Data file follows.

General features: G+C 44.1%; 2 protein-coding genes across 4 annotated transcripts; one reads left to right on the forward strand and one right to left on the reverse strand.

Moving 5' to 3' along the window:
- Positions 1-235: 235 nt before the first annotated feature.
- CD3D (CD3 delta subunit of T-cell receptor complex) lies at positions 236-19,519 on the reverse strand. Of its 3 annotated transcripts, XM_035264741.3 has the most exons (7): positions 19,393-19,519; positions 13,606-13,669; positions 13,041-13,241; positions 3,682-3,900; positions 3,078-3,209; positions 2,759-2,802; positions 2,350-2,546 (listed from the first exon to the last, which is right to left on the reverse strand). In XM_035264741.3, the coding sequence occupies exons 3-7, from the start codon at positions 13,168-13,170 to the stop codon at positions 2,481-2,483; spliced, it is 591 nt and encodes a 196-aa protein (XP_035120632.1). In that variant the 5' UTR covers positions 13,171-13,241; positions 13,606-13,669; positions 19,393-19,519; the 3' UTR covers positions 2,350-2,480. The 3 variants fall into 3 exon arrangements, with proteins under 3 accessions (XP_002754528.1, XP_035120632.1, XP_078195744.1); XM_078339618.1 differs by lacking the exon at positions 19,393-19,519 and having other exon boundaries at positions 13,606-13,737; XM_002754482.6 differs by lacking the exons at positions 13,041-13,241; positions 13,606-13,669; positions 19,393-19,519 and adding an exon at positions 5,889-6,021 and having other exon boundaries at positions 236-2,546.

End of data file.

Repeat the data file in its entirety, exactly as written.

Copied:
General features: G+C 44.1%; 2 protein-coding genes across 4 annotated transcripts; one reads left to right on the forward strand and one right to left on the reverse strand.

Moving 5' to 3' along the window:
- Positions 1-235: 235 nt before the first annotated feature.
- CD3D (CD3 delta subunit of T-cell receptor complex) lies at positions 236-19,519 on the reverse strand. Of its 3 annotated transcripts, XM_035264741.3 has the most exons (7): positions 19,393-19,519; positions 13,606-13,669; positions 13,041-13,241; positions 3,682-3,900; positions 3,078-3,209; positions 2,759-2,802; positions 2,350-2,546 (listed from the first exon to the last, which is right to left on the reverse strand). In XM_035264741.3, the coding sequence occupies exons 3-7, from the start codon at positions 13,168-13,170 to the stop codon at positions 2,481-2,483; spliced, it is 591 nt and encodes a 196-aa protein (XP_035120632.1). In that variant the 5' UTR covers positions 13,171-13,241; positions 13,606-13,669; positions 19,393-19,519; the 3' UTR covers positions 2,350-2,480. The 3 variants fall into 3 exon arrangements, with proteins under 3 accessions (XP_002754528.1, XP_035120632.1, XP_078195744.1); XM_078339618.1 differs by lacking the exon at positions 19,393-19,519 and having other exon boundaries at positions 13,606-13,737; XM_002754482.6 differs by lacking the exons at positions 13,041-13,241; positions 13,606-13,669; positions 19,393-19,519 and adding an exon at positions 5,889-6,021 and having other exon boundaries at positions 236-2,546.